Monday, 3 August 2009

Missing Molly



It has been just under 2 months since Molly died. Although I can now talk about it I still have moments of utter sadness and anger for what happened. Worse, I still miss her terribly. I had no idea that she took up so much of my space and time in such a positive way.

On Sunday evening I let Molly out through the kitchen window. Less than half an hour later I heard her crying, not her usual mieow, but my first thought was that she had caught something and was announcing her arrival with gift. When she didn't jump through the window I knew something wasn't right and grabbed the step ladder. Molly was lying below the window with her bib and front legs covered with blood.

I couldn't reach her. She lay there mewing every time she heard me and I went into full blown panic. My amazing friends, Janine and Steve, dropped everything to come over and help get Molly off the roof but just before they arrived Molly somehow managed to jump up to the window ledge and I hauled her inside.

She was lame on one leg and bleeding but responsive. We rushed her to the vet who at that time thought she'd be ok, since her breathing and pulse were good. I left her there so they could x ray her and investigate the leg further.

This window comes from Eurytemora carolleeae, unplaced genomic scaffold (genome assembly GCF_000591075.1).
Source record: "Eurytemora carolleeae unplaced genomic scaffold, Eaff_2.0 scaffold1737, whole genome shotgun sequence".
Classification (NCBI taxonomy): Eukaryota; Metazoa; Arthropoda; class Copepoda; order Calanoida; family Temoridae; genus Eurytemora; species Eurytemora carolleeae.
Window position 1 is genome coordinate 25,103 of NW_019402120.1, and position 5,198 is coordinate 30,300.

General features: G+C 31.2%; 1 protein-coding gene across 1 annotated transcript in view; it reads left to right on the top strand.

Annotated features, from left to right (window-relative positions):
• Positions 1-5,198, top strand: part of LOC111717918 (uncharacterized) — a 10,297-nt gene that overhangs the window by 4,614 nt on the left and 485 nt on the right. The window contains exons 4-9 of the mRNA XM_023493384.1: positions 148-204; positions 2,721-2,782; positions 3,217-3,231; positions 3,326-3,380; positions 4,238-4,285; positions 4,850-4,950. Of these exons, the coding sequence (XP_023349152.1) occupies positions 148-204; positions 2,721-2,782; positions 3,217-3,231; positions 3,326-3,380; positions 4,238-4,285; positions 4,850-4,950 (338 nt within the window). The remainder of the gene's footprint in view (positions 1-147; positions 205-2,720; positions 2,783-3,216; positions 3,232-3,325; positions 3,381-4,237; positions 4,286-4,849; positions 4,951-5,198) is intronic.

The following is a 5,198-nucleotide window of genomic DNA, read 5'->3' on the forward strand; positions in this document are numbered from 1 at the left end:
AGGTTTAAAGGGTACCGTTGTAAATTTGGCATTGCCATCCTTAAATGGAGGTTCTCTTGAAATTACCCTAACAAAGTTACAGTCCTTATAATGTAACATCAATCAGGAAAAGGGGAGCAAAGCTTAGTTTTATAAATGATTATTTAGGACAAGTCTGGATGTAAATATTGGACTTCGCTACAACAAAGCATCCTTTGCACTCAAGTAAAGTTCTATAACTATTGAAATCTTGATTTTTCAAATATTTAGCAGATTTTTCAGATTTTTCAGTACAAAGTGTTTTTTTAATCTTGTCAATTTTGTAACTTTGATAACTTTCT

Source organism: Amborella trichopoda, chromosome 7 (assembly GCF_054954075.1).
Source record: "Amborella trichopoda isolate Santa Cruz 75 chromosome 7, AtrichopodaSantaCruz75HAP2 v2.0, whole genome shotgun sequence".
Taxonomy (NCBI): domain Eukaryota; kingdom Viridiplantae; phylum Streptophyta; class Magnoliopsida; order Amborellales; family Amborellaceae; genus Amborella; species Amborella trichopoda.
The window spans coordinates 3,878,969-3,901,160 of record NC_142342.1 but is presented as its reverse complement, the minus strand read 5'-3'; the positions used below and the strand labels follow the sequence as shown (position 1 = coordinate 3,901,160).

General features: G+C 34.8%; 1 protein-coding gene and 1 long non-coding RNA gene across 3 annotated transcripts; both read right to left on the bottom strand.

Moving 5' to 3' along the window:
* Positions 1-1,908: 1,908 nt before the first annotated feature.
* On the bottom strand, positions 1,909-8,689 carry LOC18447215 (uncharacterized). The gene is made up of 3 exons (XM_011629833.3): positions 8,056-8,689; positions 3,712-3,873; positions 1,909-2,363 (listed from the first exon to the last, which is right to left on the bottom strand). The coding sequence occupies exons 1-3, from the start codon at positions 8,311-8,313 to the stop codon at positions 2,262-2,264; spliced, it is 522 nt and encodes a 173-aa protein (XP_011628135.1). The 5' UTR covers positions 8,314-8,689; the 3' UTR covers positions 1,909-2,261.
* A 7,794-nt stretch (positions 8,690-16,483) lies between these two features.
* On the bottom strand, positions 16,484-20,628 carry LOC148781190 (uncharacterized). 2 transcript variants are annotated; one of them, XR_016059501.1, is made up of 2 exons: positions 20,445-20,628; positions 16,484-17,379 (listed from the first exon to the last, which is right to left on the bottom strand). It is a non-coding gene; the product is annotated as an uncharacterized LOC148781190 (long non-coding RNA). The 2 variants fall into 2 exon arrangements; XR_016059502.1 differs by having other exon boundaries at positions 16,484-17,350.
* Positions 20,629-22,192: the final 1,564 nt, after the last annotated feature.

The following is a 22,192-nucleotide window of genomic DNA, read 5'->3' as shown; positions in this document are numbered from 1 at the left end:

On Monday the vet called to say that the x ray showed a pellet from some sort of air gun lodged against her spine. This was responsible for making her lame. It hadn't even occurred to me that she could have been shot. It takes some kind of low life to shoot a domestic pet. Worse still she was on the roof when she was shot meaning that the cretin that shot her was shooting in the direction of my windows.

She needed surgery to remove the pellet, but with my bill already at £600 and with no insurance, I couldn't afford the possible £2000 final bill from the surgery. The vet was brilliant and organised Molly's transfer to The Celia Hammond Animal Trust - a small but amazing charity which helps people who can't afford large vet bills but who fall outside of the help of people like the RSPCA or PDSA (who means test).

On Tuesday I picked Molly up and took her the Celia Hammond surgery. The vets there were fantastic and Molly was treated like a VIP, or should that be VIA? They scheduled surgery for Wednesday morning.

On Wednesday 10th June, following a successful sedation, the vets administered the anesthetic. Molly stopped breathing. Resuscitation didn't work. The vets tried to bring her back for over 10 minutes but the damage was, in the end, too severe.

And that was it. One minute she was perfect, and the next she was gone. I was shattered. I knew that writing this would be hard but I needed to tell it. I still miss her, and this is how I will always remember her.


If you would like to make a donation to The Celia Hammond Animal Trust you can do so via their website by clicking the link above.

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